I agree with Robert. These just don't seem like a good fit here.
In my opinion, group writing exercises should be a way to learn and improve, and I don't think they can be very effective at that within the stack exchange framework.
There is no correct answer
I don't even know what the check mark would mean in this context. I guess it would denote which "answer" the original poster liked the best. However, this makes it feel less like a constructive exercise and more like a contest.
Voting is corrupted
Corrupted is probably too strong of a word, but voting is definitely being used differently in these questions than in most others. People are going to vote up the entries they like ("good" writing) and vote down the entries they don't like ("bad" writing).
Upvotes are typically supposed to show that you've contributed to the good of the site (with a good question or answer). However, the value of these writing exercises is primarily in the criticism! An answer might be downvoted for poor writing, even if it ends up being a useful example. Similarly, a very well written piece might be heavily upvoted, even though it garners few comments or useful criticism. Votes might actually go against the most useful content.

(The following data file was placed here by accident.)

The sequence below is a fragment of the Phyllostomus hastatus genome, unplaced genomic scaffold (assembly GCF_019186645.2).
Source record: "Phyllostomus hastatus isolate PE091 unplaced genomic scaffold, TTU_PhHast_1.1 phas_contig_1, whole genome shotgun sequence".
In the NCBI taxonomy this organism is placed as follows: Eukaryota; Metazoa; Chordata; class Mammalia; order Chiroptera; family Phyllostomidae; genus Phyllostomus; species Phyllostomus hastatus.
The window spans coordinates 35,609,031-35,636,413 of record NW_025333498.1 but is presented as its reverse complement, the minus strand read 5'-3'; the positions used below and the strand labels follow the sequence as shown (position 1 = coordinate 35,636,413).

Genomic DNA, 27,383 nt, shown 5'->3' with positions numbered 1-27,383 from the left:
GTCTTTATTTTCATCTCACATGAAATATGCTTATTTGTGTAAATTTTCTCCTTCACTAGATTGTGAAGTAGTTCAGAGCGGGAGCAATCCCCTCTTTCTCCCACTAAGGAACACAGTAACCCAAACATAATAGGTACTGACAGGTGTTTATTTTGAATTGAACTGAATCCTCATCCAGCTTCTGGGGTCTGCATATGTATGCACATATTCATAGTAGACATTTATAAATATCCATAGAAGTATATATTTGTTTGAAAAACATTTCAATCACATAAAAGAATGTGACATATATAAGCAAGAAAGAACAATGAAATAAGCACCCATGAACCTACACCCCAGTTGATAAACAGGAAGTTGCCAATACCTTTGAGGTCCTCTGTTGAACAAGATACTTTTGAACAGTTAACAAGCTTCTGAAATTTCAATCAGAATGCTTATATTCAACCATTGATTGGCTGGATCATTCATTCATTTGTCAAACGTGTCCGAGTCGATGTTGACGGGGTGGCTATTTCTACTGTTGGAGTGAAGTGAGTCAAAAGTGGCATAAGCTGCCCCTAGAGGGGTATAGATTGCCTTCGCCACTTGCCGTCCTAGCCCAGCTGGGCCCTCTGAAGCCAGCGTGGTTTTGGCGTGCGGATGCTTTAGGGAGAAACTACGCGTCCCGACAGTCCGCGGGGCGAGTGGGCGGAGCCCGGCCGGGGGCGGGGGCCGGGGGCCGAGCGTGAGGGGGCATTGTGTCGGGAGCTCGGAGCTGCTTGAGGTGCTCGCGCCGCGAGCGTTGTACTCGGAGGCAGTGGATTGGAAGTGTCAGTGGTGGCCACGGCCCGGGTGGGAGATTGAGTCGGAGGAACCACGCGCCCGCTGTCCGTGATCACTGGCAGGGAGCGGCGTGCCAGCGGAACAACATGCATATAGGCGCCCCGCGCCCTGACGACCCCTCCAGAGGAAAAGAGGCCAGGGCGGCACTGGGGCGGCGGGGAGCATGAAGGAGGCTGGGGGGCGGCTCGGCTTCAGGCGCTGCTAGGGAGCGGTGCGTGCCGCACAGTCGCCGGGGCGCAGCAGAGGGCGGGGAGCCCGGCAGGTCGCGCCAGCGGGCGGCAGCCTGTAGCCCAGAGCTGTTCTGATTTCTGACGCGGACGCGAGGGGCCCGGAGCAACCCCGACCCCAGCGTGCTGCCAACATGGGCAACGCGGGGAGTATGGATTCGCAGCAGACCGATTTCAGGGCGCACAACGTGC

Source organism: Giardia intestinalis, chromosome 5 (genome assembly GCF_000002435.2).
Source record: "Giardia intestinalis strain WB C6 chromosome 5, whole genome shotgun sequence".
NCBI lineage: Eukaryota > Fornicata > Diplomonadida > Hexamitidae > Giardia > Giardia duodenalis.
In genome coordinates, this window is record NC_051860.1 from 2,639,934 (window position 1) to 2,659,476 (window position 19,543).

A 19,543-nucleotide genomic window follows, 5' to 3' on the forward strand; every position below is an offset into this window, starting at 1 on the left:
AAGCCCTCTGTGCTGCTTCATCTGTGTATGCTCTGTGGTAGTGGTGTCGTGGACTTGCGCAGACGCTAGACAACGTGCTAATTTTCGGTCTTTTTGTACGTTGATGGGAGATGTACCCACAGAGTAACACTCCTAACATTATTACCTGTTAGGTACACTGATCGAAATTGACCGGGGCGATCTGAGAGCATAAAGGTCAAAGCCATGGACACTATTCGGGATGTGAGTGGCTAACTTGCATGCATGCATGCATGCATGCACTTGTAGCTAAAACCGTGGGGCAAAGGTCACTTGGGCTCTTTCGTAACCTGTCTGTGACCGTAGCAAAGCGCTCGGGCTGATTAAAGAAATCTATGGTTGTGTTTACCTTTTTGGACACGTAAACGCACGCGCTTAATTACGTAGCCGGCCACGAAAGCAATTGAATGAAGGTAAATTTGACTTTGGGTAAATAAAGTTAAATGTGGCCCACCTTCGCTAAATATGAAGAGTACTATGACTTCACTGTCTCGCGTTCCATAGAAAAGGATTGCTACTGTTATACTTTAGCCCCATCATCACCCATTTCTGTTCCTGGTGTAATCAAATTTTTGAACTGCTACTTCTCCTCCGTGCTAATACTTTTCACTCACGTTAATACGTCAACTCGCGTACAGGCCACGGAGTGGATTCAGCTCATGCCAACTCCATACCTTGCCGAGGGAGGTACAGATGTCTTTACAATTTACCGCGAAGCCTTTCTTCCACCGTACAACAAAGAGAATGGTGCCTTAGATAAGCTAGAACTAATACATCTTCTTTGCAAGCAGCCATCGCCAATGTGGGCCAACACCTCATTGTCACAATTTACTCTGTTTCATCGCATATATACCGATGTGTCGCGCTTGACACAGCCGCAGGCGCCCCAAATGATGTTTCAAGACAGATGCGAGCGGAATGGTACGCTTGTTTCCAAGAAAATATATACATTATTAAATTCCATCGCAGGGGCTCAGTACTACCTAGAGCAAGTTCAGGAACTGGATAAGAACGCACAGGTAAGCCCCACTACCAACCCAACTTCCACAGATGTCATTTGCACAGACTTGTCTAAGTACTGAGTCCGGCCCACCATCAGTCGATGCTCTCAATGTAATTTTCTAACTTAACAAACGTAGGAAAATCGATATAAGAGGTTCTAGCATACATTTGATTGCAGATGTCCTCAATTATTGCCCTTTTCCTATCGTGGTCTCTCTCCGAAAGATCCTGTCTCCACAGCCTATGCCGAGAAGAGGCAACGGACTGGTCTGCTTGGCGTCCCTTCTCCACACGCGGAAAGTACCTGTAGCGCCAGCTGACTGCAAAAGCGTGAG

Community wiki removes the reputation gain associated with these votes, but that is a pain too - as the site gets big and there are a lot of these questions, it's going to suck for the moderators who have to change them all to community wiki.
Also, I think this continues to add to the contest feel and detracts from the constructive criticism.
Comments and editing don't work well for this
The length limit on comments is a pain, and they get very messy very quickly, especially when it's a dialog of more than two people.
It's also likely that these posts will get revised a number of times, and comments are not linked to specific revisions. An answer with three or four revisions and 15 comments will be difficult for newcomers to follow.